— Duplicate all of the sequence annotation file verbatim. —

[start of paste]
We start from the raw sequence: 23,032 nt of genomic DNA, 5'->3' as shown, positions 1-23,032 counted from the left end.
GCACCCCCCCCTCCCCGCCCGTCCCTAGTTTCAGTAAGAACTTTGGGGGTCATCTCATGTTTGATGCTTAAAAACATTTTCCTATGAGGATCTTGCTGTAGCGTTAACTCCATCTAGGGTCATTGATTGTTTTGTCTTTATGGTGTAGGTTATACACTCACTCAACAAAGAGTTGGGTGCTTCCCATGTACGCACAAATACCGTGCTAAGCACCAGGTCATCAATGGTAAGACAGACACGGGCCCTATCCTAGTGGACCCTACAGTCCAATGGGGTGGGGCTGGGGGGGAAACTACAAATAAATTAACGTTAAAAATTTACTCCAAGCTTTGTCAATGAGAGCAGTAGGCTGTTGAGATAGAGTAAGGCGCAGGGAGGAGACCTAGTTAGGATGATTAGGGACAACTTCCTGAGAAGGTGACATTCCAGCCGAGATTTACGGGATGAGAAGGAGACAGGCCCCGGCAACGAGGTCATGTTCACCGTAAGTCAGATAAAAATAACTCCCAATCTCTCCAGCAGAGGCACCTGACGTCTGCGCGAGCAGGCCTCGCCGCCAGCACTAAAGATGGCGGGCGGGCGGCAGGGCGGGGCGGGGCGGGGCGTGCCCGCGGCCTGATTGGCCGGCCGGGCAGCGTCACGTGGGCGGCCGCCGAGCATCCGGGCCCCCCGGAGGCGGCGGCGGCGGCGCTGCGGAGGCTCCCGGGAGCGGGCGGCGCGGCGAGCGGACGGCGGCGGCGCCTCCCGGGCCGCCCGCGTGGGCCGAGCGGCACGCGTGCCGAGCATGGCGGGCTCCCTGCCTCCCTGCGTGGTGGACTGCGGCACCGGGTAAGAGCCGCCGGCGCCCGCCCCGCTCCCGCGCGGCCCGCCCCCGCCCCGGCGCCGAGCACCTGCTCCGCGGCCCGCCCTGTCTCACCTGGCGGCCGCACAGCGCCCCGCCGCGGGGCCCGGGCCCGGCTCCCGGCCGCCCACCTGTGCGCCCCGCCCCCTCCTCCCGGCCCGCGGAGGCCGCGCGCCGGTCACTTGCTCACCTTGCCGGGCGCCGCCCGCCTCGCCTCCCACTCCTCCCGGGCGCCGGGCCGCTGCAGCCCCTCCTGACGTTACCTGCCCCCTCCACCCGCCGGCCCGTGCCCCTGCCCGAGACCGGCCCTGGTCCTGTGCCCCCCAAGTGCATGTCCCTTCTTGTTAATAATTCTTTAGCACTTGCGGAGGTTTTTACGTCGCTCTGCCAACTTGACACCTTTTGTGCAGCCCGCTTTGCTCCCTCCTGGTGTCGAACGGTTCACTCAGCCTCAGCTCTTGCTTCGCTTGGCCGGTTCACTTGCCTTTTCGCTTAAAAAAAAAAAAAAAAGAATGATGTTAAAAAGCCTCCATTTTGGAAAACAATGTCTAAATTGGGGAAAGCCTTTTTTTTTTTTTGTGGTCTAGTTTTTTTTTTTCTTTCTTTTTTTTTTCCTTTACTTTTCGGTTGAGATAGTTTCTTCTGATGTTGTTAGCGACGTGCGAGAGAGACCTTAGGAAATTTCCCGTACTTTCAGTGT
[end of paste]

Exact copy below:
We start from the raw sequence: 23,032 nt of genomic DNA, 5'->3' as shown, positions 1-23,032 counted from the left end.
GCACCCCCCCCTCCCCGCCCGTCCCTAGTTTCAGTAAGAACTTTGGGGGTCATCTCATGTTTGATGCTTAAAAACATTTTCCTATGAGGATCTTGCTGTAGCGTTAACTCCATCTAGGGTCATTGATTGTTTTGTCTTTATGGTGTAGGTTATACACTCACTCAACAAAGAGTTGGGTGCTTCCCATGTACGCACAAATACCGTGCTAAGCACCAGGTCATCAATGGTAAGACAGACACGGGCCCTATCCTAGTGGACCCTACAGTCCAATGGGGTGGGGCTGGGGGGGAAACTACAAATAAATTAACGTTAAAAATTTACTCCAAGCTTTGTCAATGAGAGCAGTAGGCTGTTGAGATAGAGTAAGGCGCAGGGAGGAGACCTAGTTAGGATGATTAGGGACAACTTCCTGAGAAGGTGACATTCCAGCCGAGATTTACGGGATGAGAAGGAGACAGGCCCCGGCAACGAGGTCATGTTCACCGTAAGTCAGATAAAAATAACTCCCAATCTCTCCAGCAGAGGCACCTGACGTCTGCGCGAGCAGGCCTCGCCGCCAGCACTAAAGATGGCGGGCGGGCGGCAGGGCGGGGCGGGGCGGGGCGTGCCCGCGGCCTGATTGGCCGGCCGGGCAGCGTCACGTGGGCGGCCGCCGAGCATCCGGGCCCCCCGGAGGCGGCGGCGGCGGCGCTGCGGAGGCTCCCGGGAGCGGGCGGCGCGGCGAGCGGACGGCGGCGGCGCCTCCCGGGCCGCCCGCGTGGGCCGAGCGGCACGCGTGCCGAGCATGGCGGGCTCCCTGCCTCCCTGCGTGGTGGACTGCGGCACCGGGTAAGAGCCGCCGGCGCCCGCCCCGCTCCCGCGCGGCCCGCCCCCGCCCCGGCGCCGAGCACCTGCTCCGCGGCCCGCCCTGTCTCACCTGGCGGCCGCACAGCGCCCCGCCGCGGGGCCCGGGCCCGGCTCCCGGCCGCCCACCTGTGCGCCCCGCCCCCTCCTCCCGGCCCGCGGAGGCCGCGCGCCGGTCACTTGCTCACCTTGCCGGGCGCCGCCCGCCTCGCCTCCCACTCCTCCCGGGCGCCGGGCCGCTGCAGCCCCTCCTGACGTTACCTGCCCCCTCCACCCGCCGGCCCGTGCCCCTGCCCGAGACCGGCCCTGGTCCTGTGCCCCCCAAGTGCATGTCCCTTCTTGTTAATAATTCTTTAGCACTTGCGGAGGTTTTTACGTCGCTCTGCCAACTTGACACCTTTTGTGCAGCCCGCTTTGCTCCCTCCTGGTGTCGAACGGTTCACTCAGCCTCAGCTCTTGCTTCGCTTGGCCGGTTCACTTGCCTTTTCGCTTAAAAAAAAAAAAAAAAGAATGATGTTAAAAAGCCTCCATTTTGGAAAACAATGTCTAAATTGGGGAAAGCCTTTTTTTTTTTTTGTGGTCTAGTTTTTTTTTTTCTTTCTTTTTTTTTTCCTTTACTTTTCGGTTGAGATAGTTTCTTCTGATGTTGTTAGCGACGTGCGAGAGAGACCTTAGGAAATTTCCCGTACTTTCAGTGT